Always clean the filter at the end of the season before you winterize the hot tub so your filter starts out clean the following year and you don't allow the gunk to really take hold while it's not in use. The end of season cleaning should be done before draining the hot tub so the filter is still wet and the debris and oil are loose.
First, remove the filter and inspect for rips, tears, or any brittleness in the filter, and check if the core is still solid.
After inspection, hose the filter down, making sure as much debris is removed as possible.
Mix water and hot tub filter cleaner in a 5-gallon bucket and soak the filter.
After soaking for a minimum of 8 hours, rinse the cartridge using a filter nozzle to get as deep into the filter pleats as possible.
Let it dry and re-install it.
If you notice any damage or discoloration while cleaning, opt to replace the filter.
3 Things You Can Use to Clean a Hot Tub Filter
Just because your hot tub filter is dirty, doesn’t mean that you need to spend money on a hot tub filter cleaner. There are other products and household items to use that will also clean your filter, such as:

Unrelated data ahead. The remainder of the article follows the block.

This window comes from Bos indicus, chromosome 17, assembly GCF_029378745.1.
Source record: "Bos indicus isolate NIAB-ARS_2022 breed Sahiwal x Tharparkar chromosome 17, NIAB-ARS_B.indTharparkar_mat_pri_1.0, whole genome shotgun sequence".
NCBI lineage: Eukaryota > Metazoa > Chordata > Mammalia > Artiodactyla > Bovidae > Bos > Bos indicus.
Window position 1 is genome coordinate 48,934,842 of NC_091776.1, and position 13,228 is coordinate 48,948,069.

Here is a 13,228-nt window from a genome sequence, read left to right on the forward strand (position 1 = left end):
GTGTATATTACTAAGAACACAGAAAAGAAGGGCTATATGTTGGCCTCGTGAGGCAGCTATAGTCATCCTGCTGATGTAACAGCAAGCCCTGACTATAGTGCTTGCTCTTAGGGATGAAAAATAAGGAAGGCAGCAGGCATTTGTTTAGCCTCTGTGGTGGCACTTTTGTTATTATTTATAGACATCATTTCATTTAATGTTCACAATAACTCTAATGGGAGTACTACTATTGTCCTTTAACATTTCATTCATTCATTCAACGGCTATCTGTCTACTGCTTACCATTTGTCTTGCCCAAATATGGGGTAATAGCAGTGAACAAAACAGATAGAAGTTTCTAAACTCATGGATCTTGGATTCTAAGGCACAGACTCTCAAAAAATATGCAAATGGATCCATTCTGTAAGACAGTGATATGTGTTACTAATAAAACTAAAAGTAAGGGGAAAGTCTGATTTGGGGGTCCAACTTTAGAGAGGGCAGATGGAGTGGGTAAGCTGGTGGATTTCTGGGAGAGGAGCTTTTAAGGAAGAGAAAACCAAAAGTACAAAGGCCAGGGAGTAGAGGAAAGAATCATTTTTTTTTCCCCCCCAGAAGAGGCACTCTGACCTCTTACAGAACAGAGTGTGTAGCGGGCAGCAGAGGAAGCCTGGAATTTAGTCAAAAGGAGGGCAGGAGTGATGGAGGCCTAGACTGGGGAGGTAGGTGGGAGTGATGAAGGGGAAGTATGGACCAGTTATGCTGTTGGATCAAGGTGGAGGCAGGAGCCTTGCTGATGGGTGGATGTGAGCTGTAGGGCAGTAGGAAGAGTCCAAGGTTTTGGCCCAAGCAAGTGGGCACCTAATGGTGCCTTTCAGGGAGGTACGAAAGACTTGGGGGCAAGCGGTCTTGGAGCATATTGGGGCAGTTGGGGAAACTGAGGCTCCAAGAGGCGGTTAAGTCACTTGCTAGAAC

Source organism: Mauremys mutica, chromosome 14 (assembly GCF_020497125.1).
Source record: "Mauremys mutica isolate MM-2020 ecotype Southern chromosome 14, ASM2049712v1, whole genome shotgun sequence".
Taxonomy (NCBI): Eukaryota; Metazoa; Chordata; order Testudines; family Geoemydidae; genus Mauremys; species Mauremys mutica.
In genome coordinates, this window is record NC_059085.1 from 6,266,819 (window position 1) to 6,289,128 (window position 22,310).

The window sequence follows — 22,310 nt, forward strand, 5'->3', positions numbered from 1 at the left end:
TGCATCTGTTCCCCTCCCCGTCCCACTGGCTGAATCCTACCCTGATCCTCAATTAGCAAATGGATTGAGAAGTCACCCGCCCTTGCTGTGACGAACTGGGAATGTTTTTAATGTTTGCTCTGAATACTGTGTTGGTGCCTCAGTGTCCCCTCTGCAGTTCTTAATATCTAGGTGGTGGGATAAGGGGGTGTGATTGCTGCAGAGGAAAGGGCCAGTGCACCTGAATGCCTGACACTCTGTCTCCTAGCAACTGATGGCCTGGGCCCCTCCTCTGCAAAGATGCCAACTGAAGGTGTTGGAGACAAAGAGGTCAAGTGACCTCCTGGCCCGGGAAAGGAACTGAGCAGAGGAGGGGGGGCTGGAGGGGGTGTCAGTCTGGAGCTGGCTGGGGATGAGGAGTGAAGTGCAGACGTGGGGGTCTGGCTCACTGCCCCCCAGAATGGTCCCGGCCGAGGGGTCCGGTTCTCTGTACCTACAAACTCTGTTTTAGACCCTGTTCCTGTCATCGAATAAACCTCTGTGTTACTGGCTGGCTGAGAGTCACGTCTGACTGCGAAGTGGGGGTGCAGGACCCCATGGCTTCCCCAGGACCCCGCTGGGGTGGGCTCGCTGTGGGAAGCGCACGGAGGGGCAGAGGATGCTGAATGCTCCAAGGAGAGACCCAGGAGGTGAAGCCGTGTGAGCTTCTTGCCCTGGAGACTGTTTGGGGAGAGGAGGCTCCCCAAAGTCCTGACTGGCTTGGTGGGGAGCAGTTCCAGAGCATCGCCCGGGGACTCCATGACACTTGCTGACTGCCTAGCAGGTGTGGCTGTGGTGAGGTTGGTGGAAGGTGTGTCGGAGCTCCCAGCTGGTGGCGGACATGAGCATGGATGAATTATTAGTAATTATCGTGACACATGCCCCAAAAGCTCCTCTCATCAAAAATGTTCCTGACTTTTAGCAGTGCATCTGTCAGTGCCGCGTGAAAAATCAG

Frequently Asked Questions
Can you clean a hot tub filter with vinegar?
Yes, you can clean a hot tub filter with vinegar. It not only removes oil but doesn’t foam the water up when you reinstall your filter. To clean with vinegar, simply mix vinegar and water in a bucket and soak the filter for up to 24 hours.
Can you put a hot tub filter in a dishwasher to clean it?
No, you cannot put a hot tub filter in the dishwasher. Dishwasher soap is abrasive and will break down the filter membrane.
When opening a hot tub, should you fill the tub or clean the filter first?
If your filter is dirty at the beginning of the season, clean it before you fill the hot tub with water. That way if you notice the filter is bad or damaged, you will not have a hot tub filled with water that wont have a filter, giving bacteria a chance to grow and running the risk of sucking something damaging into your hot tub pump.
Read the original article on The Spruce.